The researchers found evidence to suggest that training managers around spotting the signs of mental health and support routes helps to increase their confidence and improve attitudes around mental health within the workplace.
Trained managers also were found to be linked to staff feeling confident in seeking the wellbeing support they might need.
We thought the WHO raised two relevant points in particular.
The first is that the study highlighted that training was imperative when supporting team members with existing mental health conditions, with such benefits seeming to be at their strongest if training is delivered twice a year, within working hours. Investment in upskilling managers, therefore, cannot be a one-off investment, it requires time commitment.
The second point they raised is that senior leadership commitment is required to encourage other managers to utilise the training and to culturally sustain the effects of training. They didn’t, however, specify in what ways HR can secure this support from senior leaders.
This is why we created our Rise of the New Leader™ programme to equip managers with the tools they need not just to balance their own mental health needs while managing others, but to also spot the signs of poor mental health in members of their own team and signpost them to appropriate methods of support.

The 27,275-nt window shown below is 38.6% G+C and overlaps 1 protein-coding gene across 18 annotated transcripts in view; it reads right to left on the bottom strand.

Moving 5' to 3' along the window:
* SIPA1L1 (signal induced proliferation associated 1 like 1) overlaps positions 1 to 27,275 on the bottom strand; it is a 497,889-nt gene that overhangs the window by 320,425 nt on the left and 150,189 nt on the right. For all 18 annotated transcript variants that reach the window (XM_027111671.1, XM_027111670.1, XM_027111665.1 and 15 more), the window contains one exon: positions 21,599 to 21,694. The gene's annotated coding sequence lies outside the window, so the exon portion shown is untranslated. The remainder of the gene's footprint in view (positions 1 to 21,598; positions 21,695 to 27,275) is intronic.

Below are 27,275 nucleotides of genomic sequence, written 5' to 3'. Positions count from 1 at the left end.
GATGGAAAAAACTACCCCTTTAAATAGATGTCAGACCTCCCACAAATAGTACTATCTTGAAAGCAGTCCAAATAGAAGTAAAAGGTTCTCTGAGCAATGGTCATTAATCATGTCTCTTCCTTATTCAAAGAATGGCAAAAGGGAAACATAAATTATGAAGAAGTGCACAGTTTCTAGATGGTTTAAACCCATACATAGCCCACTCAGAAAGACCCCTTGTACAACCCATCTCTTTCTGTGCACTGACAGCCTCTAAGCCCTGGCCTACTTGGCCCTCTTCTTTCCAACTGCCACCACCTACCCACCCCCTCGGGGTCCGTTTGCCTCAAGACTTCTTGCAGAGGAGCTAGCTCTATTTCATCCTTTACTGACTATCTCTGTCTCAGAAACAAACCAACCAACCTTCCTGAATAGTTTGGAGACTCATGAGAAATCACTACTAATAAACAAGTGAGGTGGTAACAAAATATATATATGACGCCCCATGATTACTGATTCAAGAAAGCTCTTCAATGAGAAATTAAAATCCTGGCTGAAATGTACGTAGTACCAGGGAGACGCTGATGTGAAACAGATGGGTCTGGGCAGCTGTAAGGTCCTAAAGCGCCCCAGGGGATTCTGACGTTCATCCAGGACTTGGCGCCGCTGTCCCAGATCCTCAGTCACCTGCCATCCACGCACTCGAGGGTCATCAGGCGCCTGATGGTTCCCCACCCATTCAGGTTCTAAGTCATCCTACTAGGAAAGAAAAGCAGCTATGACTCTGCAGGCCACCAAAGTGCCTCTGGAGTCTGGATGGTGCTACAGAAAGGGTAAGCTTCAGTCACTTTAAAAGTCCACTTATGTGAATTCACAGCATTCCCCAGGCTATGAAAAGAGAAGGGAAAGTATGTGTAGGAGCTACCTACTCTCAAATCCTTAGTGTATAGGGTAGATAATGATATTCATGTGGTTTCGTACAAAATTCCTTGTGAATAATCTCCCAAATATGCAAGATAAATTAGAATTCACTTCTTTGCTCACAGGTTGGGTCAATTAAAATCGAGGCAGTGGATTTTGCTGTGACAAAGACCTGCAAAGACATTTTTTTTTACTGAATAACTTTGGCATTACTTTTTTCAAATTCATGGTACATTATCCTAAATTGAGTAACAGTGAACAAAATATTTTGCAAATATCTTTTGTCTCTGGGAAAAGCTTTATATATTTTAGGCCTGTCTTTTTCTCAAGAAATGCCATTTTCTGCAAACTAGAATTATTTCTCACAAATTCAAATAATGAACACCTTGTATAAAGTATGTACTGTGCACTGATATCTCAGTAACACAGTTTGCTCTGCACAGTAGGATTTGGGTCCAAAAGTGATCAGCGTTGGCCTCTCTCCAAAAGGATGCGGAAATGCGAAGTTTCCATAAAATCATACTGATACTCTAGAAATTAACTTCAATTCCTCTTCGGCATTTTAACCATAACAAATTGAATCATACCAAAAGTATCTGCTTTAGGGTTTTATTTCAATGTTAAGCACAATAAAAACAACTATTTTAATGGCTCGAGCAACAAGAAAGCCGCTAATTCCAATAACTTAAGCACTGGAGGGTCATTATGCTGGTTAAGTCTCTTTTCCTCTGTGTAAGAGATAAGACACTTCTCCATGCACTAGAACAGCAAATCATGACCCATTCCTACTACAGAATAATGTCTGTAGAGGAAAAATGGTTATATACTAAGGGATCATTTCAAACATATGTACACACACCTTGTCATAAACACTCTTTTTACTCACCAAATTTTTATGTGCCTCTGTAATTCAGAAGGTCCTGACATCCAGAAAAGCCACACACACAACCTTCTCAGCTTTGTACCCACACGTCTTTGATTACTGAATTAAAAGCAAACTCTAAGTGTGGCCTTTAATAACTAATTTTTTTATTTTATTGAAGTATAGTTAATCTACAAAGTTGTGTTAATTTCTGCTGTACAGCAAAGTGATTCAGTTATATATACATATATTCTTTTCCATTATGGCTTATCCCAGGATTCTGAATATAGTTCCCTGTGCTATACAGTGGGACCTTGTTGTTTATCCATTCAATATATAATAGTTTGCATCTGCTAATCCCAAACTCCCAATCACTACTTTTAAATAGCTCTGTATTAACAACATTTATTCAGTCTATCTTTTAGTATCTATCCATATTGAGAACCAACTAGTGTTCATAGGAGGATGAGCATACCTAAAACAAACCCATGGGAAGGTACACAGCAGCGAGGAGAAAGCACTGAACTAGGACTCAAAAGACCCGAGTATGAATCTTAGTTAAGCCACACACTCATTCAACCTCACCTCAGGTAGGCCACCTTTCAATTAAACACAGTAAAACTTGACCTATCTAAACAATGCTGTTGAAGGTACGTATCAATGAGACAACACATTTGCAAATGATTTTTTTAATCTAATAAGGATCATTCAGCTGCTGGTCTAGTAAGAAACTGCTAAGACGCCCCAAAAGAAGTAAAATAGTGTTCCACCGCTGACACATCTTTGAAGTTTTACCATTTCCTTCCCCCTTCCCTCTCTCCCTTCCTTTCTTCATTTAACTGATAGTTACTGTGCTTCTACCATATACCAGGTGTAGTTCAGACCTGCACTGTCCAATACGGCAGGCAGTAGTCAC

“It’s time to focus on the detrimental effect work can have on our mental health. The well-being of the individual is reason enough to act, but poor mental health can also have a debilitating impact on a person’s performance and productivity. These new guidelines can help prevent negative work situations and cultures and offer much-needed mental health protection and support for working people.” – Dr Tedros Adhanom Ghebreyesus, WHO Director-General
At a time when the economy looks dire after the Bank of England warns the UK economy may fall into the longest recession in 100 years, we want to echo the stance of the WHO: now is the time to be proactive when it comes to mental health, not to cut back investment in it.
Investing in leadership development, especially in line manager training, is one of the best ways that HR leaders can ensure reduced presenteeism and absenteeism, increased productivity and fewer complaints. It might seem like a high initial cost, but the long-term results are worth it.
If you would like to find out more about how we can help you address any employee wellbeing concerns such as employee burnout, stress-related complaints and absences, or unexplained low productivity, book a consult call here and the Aurora team can support your company’s employee wellbeing plans.
Aurora UK is a mental health and wellbeing consultancy that helps organisations increase employee resilience and productivity; reduce chronic stress, burnout and absenteeism, through mental wellbeing and productivity training, coaching, & strategic frameworks. Previous clients include the London School of Economics (LSE), Imperial College London, Allianz, Michael Page, Page Executive, Matillion, Cochlear, North Sea Transition Authority, and North East London NHS Foundation Trust.
At Aurora UK, we are all about mental wellbeing & productivity. To discover holistic solutions to empower your people and maximise their full potential, contact us to find out more. – Ngozi Weller, Aurora UK